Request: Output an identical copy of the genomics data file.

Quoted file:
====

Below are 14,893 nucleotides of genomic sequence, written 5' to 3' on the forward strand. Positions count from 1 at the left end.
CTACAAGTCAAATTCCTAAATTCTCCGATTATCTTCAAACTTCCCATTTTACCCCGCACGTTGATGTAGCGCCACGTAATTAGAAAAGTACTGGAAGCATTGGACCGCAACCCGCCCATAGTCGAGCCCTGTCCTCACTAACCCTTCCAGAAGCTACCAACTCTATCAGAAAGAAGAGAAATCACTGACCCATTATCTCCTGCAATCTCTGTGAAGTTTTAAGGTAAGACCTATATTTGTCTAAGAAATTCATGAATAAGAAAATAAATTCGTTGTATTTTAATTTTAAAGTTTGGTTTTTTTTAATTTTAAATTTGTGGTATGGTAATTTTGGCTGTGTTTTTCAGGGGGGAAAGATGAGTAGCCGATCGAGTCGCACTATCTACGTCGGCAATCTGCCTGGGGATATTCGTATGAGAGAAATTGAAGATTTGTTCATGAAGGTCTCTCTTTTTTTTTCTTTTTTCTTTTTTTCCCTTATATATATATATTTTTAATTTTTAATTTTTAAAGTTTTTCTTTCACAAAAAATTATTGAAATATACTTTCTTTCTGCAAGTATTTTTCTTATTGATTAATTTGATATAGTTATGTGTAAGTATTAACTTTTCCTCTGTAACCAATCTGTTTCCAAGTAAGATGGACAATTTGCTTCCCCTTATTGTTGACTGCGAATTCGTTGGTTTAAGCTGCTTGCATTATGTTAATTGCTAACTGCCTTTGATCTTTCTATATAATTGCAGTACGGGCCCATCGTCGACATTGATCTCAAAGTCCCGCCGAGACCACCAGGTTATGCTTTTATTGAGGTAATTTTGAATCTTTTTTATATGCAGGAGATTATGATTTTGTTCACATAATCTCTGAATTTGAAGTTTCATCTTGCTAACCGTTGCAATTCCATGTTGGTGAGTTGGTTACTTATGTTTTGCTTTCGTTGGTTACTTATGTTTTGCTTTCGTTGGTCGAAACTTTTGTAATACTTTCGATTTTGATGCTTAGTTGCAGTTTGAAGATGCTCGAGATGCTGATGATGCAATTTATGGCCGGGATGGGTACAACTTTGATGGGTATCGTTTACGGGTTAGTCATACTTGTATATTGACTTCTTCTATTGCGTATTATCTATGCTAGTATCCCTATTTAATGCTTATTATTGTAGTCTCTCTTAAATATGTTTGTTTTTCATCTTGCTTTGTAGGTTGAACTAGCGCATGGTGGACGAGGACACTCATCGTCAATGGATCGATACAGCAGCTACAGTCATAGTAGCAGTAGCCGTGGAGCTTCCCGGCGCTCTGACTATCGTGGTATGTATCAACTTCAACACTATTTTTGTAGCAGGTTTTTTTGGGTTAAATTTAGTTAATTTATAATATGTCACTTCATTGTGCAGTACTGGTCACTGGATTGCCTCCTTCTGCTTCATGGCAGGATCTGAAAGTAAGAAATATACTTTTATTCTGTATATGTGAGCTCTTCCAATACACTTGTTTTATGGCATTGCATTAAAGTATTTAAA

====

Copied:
Below are 14,893 nucleotides of genomic sequence, written 5' to 3' on the forward strand. Positions count from 1 at the left end.
CTACAAGTCAAATTCCTAAATTCTCCGATTATCTTCAAACTTCCCATTTTACCCCGCACGTTGATGTAGCGCCACGTAATTAGAAAAGTACTGGAAGCATTGGACCGCAACCCGCCCATAGTCGAGCCCTGTCCTCACTAACCCTTCCAGAAGCTACCAACTCTATCAGAAAGAAGAGAAATCACTGACCCATTATCTCCTGCAATCTCTGTGAAGTTTTAAGGTAAGACCTATATTTGTCTAAGAAATTCATGAATAAGAAAATAAATTCGTTGTATTTTAATTTTAAAGTTTGGTTTTTTTTAATTTTAAATTTGTGGTATGGTAATTTTGGCTGTGTTTTTCAGGGGGGAAAGATGAGTAGCCGATCGAGTCGCACTATCTACGTCGGCAATCTGCCTGGGGATATTCGTATGAGAGAAATTGAAGATTTGTTCATGAAGGTCTCTCTTTTTTTTTCTTTTTTCTTTTTTTCCCTTATATATATATATTTTTAATTTTTAATTTTTAAAGTTTTTCTTTCACAAAAAATTATTGAAATATACTTTCTTTCTGCAAGTATTTTTCTTATTGATTAATTTGATATAGTTATGTGTAAGTATTAACTTTTCCTCTGTAACCAATCTGTTTCCAAGTAAGATGGACAATTTGCTTCCCCTTATTGTTGACTGCGAATTCGTTGGTTTAAGCTGCTTGCATTATGTTAATTGCTAACTGCCTTTGATCTTTCTATATAATTGCAGTACGGGCCCATCGTCGACATTGATCTCAAAGTCCCGCCGAGACCACCAGGTTATGCTTTTATTGAGGTAATTTTGAATCTTTTTTATATGCAGGAGATTATGATTTTGTTCACATAATCTCTGAATTTGAAGTTTCATCTTGCTAACCGTTGCAATTCCATGTTGGTGAGTTGGTTACTTATGTTTTGCTTTCGTTGGTTACTTATGTTTTGCTTTCGTTGGTCGAAACTTTTGTAATACTTTCGATTTTGATGCTTAGTTGCAGTTTGAAGATGCTCGAGATGCTGATGATGCAATTTATGGCCGGGATGGGTACAACTTTGATGGGTATCGTTTACGGGTTAGTCATACTTGTATATTGACTTCTTCTATTGCGTATTATCTATGCTAGTATCCCTATTTAATGCTTATTATTGTAGTCTCTCTTAAATATGTTTGTTTTTCATCTTGCTTTGTAGGTTGAACTAGCGCATGGTGGACGAGGACACTCATCGTCAATGGATCGATACAGCAGCTACAGTCATAGTAGCAGTAGCCGTGGAGCTTCCCGGCGCTCTGACTATCGTGGTATGTATCAACTTCAACACTATTTTTGTAGCAGGTTTTTTTGGGTTAAATTTAGTTAATTTATAATATGTCACTTCATTGTGCAGTACTGGTCACTGGATTGCCTCCTTCTGCTTCATGGCAGGATCTGAAAGTAAGAAATATACTTTTATTCTGTATATGTGAGCTCTTCCAATACACTTGTTTTATGGCATTGCATTAAAGTATTTAAA